Although the month started amazingly it did slow down and it wasn't until February 22nd that we had something else to really get excited about as Top Rank returned to Macau for the first show in the country for the year. The card featured 3 Olympic champions in the form of Ryota Murata, Egor Mekhontsev and Zou Shiming, who scored his first career stoppage. Although the show was sold on the 3 Olympians they didn't actually feature in any of the highlights that came on the show.
The big highlight was an 8 round war between Rex Tso and Mako Matsuyama in what was a much tougher fight for Rex than it should have been. The bout, from the opening round to the 8th, was a real war which you couldn't take your eyes off despite it being relatively one sided with Tso battering the gutsy and brave Matsuyama who showed incredible heart until eventually running out of steam and being stopped.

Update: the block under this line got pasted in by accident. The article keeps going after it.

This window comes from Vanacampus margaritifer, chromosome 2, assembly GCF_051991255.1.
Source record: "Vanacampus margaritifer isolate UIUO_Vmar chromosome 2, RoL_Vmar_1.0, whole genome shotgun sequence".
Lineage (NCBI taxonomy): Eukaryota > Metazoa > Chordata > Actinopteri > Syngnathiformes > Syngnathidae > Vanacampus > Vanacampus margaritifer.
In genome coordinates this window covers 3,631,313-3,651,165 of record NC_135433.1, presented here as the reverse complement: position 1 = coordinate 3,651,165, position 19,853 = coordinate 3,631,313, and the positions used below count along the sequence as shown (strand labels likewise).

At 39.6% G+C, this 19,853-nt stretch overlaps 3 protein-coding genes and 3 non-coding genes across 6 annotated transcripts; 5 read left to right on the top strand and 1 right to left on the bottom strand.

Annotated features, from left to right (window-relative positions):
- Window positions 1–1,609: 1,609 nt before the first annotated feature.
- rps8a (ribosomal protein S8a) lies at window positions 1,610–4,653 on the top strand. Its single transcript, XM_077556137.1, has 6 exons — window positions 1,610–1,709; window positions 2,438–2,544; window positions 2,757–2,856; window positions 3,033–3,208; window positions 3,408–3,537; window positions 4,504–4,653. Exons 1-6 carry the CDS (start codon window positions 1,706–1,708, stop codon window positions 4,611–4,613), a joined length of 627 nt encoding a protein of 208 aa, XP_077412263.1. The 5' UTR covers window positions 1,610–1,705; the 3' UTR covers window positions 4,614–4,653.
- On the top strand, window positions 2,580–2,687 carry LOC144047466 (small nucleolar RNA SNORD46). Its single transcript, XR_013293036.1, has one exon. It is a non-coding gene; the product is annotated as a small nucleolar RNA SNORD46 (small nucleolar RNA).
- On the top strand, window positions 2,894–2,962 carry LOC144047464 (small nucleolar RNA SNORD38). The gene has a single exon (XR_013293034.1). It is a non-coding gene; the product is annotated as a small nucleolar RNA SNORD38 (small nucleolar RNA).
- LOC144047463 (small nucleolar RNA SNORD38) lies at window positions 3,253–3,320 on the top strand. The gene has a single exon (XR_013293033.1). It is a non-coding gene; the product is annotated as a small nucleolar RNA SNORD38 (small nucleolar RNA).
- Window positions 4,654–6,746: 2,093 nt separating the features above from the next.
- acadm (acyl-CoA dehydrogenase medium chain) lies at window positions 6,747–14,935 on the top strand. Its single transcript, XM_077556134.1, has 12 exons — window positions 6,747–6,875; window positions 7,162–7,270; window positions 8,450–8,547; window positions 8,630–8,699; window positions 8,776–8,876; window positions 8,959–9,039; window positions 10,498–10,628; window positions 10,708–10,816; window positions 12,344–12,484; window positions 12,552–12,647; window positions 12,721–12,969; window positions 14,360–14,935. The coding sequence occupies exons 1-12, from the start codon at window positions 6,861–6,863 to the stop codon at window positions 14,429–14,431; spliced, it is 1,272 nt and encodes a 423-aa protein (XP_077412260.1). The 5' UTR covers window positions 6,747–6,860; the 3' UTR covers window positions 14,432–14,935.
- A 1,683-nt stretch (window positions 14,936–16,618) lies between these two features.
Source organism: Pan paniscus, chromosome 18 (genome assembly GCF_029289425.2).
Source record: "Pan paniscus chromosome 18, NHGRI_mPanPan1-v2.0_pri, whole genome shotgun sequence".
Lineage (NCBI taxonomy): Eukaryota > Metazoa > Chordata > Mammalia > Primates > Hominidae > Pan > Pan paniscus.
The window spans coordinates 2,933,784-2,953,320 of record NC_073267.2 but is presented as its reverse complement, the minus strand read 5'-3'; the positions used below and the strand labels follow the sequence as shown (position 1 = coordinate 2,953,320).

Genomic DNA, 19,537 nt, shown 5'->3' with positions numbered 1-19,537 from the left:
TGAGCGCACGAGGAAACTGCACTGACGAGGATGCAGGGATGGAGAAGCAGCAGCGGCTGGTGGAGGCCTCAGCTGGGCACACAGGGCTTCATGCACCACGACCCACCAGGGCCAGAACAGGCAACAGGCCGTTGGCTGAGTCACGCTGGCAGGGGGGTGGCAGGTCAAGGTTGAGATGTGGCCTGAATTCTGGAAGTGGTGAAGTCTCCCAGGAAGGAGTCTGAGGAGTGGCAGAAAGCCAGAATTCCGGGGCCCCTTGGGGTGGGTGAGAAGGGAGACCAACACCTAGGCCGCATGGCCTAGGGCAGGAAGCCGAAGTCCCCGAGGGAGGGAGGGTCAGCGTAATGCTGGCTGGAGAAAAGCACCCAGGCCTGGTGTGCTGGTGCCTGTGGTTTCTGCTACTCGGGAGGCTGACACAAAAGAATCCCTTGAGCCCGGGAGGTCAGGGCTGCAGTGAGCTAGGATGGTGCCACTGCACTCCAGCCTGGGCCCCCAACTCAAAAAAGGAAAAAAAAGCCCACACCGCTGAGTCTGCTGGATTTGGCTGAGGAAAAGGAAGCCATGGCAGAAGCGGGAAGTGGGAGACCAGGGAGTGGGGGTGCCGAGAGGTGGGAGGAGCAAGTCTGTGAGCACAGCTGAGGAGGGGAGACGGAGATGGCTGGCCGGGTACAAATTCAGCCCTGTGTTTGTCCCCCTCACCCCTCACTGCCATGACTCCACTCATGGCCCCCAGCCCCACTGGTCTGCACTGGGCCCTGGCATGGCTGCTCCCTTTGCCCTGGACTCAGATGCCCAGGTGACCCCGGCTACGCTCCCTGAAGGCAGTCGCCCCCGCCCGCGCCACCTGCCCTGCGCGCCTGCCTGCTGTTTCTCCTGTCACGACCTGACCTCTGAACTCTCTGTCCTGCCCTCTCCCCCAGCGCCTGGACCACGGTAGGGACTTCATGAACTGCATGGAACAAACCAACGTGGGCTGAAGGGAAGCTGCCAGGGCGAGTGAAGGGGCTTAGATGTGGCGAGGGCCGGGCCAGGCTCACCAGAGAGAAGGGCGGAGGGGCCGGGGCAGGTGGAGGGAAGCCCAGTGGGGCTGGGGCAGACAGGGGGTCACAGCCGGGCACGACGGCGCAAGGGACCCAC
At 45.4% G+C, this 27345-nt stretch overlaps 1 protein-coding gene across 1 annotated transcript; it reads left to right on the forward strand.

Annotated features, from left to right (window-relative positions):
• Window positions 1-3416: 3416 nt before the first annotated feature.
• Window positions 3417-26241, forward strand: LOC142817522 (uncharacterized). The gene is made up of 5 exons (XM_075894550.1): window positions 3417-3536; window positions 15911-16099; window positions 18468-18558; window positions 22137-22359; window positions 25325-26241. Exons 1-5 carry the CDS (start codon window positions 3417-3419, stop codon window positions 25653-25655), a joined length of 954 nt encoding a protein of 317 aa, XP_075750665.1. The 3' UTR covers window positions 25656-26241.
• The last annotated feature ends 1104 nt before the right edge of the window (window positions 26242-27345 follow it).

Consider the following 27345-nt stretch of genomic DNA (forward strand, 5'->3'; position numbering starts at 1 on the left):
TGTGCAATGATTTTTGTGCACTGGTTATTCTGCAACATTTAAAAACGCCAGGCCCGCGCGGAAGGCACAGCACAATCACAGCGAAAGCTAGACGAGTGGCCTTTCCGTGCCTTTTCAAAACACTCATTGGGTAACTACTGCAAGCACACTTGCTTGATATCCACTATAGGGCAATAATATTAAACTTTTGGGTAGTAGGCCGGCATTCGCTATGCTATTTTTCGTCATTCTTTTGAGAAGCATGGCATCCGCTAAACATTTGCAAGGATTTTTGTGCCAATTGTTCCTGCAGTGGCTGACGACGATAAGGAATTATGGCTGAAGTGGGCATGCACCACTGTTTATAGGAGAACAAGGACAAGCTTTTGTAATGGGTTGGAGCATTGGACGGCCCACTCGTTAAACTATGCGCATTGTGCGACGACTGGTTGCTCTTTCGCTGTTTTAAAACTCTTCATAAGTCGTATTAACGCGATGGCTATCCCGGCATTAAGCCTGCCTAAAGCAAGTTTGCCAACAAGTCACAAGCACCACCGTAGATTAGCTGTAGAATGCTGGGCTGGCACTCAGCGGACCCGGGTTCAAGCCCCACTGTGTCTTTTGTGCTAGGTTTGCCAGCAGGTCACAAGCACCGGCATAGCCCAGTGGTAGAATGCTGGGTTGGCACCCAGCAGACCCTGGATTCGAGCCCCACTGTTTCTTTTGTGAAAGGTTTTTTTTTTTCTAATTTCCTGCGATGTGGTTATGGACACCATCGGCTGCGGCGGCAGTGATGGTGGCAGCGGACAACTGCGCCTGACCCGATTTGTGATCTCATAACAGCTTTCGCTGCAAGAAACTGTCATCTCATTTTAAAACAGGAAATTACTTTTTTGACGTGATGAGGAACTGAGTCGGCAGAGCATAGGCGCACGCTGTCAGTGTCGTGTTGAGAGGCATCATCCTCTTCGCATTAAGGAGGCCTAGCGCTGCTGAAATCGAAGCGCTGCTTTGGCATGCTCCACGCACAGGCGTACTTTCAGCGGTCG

Although the bout between Tso and Matsuyama was brilliant it was over-shadowed in some ways by a KO of the Year contender as Filipino puncher Marvin Sonsona almost beheaded former world champion Akifumi Shimoda. Sonsona had made a very slow start to the bout but showed off his speed, skill and power as he landed a gorgeous short left uppercut that dropped Shimoda hard. The Japanese fighter was out cold when he got caught and stayed down whilst Sonsona celebrated one of the most outstanding KO's of the year.
When we have some free time we're hoping to add a series of fun articles to the site. Hopefully these will be enjoyable little short features